Sara Miller was born in the late 1960s and attended Longfields from about age three. She was there for five years before moving to Morfydd House School and then Dyfatty School. Sara now goes to the Resource Centre in Llansamlet.
Sara’s dad, Derek, was involved with Longfields for many years and between 1978 to 1993 he was the editor of the Association Year Books. It was in the 25th Anniversary Edition of the 1980 Year Book that Derek wrote a feature on Sara telling her story and her drive to communicate.
By the age of nine Sara had ‘developed a simple sign language using her toes, feet and legs’. Derek said that whilst this was a ‘remarkable achievement’ only Sara’s immediate family could understand her. Despite trying to get Sara to use her hands to do things her preference was to use her feet to communicate. This became a priority and Sara was supported by her teachers and family in this.
It was the involvement of Dr Alun Armstrong from the Rehabilitation Engineering Movement Advisory Panel (REMAP) who first suggested the possibility of a ‘speech machine’ for Sara. Alun, together with David Walker, a sixteen year old ‘whizz kid’, working part time at Radio Supplies in Sketty, worked together to develop a ‘talking computer’ for Sara.
The cost for building the computer was around £2,000 and so fund raising started. A stroke of luck played a part in this. A national appeal in the Sunday Times had been launched to buy a computer for a young Christopher Nolan (who was to become a famous Irish poet and novelist). Such was the success of this fundraising that a Trust Fund had been set up and Sara’s family applied to this to obtain funding to buy her ‘talking computer’. Sara was chosen as one of three child beneficiaries in the UK for an award to buy a computer.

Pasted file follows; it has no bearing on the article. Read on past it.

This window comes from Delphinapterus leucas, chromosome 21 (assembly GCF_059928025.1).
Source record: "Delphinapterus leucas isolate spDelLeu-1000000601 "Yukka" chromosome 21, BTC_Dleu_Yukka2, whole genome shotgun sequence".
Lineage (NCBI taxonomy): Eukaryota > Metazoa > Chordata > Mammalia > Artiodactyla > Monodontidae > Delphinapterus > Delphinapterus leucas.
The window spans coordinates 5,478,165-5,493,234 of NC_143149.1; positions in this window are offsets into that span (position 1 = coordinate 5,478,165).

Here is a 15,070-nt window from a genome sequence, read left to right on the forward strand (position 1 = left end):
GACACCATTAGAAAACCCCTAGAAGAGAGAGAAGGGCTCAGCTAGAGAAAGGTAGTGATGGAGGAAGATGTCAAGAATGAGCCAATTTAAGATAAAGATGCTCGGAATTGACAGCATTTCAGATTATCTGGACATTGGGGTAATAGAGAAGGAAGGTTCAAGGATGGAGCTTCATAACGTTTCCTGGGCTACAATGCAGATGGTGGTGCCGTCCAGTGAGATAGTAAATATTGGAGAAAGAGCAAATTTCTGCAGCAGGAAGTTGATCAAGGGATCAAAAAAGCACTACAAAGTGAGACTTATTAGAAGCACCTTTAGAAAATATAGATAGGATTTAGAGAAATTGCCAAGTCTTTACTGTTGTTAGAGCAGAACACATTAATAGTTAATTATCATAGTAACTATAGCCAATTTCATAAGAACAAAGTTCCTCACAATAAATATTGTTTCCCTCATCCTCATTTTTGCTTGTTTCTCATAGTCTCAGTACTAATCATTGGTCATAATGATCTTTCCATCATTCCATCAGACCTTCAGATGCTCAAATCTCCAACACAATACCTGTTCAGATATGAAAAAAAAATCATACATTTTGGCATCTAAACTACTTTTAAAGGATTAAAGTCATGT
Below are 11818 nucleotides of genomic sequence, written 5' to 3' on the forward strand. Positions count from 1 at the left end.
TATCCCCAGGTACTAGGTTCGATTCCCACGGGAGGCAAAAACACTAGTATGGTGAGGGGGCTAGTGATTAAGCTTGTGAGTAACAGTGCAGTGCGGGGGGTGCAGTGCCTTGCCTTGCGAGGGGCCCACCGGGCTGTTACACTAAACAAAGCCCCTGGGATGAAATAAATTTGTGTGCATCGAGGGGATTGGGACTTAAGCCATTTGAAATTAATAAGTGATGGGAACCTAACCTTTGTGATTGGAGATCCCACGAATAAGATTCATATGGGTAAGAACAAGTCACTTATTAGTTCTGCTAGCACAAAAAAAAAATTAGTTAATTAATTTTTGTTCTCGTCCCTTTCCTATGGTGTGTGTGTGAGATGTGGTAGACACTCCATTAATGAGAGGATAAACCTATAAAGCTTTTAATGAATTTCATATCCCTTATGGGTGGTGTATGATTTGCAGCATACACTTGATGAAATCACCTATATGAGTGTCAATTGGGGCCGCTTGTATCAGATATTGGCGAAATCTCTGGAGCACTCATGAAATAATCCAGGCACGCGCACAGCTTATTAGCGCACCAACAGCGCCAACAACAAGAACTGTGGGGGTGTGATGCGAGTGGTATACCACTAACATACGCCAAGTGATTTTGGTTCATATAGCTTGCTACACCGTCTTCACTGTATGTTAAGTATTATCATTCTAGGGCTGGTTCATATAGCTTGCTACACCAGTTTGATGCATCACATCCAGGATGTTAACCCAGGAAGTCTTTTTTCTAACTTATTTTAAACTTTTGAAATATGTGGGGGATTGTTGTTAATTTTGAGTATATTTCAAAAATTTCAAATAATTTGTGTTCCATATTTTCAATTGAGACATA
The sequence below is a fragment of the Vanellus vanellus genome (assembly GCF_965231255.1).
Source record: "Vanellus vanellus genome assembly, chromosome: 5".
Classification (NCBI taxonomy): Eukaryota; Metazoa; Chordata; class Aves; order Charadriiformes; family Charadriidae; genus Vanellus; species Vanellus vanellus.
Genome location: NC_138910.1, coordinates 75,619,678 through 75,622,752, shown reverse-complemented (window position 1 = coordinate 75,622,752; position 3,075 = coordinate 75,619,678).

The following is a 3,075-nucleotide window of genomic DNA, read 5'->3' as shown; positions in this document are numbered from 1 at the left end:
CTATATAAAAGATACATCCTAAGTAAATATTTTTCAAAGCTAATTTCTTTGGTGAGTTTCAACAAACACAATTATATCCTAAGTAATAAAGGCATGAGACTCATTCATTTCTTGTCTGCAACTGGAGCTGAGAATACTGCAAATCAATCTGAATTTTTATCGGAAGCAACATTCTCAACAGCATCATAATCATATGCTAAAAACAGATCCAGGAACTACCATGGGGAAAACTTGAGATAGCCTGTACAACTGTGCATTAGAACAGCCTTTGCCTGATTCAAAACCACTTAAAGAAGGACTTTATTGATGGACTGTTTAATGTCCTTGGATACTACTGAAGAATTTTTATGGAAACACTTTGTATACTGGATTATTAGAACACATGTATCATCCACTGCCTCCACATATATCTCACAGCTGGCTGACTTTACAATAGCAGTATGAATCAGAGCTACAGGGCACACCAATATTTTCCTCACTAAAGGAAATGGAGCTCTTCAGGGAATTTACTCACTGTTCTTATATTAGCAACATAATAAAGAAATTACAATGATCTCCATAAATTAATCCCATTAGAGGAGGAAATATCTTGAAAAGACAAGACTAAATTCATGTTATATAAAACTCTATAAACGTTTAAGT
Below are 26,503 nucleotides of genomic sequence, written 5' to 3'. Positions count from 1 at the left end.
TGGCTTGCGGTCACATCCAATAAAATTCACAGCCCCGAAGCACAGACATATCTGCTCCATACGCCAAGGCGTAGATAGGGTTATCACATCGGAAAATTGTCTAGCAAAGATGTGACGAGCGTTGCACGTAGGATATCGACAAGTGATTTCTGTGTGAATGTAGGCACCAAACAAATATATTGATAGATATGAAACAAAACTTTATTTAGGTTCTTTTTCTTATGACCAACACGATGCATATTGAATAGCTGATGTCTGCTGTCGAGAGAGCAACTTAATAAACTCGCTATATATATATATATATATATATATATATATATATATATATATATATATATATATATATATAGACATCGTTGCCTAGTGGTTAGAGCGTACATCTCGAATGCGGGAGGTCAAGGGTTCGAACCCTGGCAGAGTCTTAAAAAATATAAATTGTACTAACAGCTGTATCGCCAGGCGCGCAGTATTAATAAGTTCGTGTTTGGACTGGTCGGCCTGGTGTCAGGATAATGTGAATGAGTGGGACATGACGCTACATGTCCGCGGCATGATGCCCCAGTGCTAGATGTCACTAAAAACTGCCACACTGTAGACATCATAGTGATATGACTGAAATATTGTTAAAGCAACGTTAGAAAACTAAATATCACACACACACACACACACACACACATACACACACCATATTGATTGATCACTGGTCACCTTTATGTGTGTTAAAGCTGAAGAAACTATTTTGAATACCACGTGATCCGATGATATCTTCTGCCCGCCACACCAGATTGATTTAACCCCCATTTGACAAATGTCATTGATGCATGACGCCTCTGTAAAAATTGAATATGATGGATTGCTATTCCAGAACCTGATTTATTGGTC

Sara in action using her first computer, a Commodore PET Computer and speech synthesiser.
Such was her success that with local fundraising and more help from the Christopher Nolan appeal, three more computers were bought. Two of these went to Dyfatty School and the other to Craig Y Parc School in Cardiff.
Sara quickly learnt to operate the computer and with program development Sara soon built up a store of learning programs and programs on which she could play games.
Derek said that Sara’s ‘talking computer’ gave her an independence and the ability to express herself and develop her creative side. A video was made of her using the computer and was shown at ‘various special schools and educational meetings to illustrate its advantages’.
Sara’s story reproduced from the 25th Anniversary edition (1980) and 1981 Association Year book.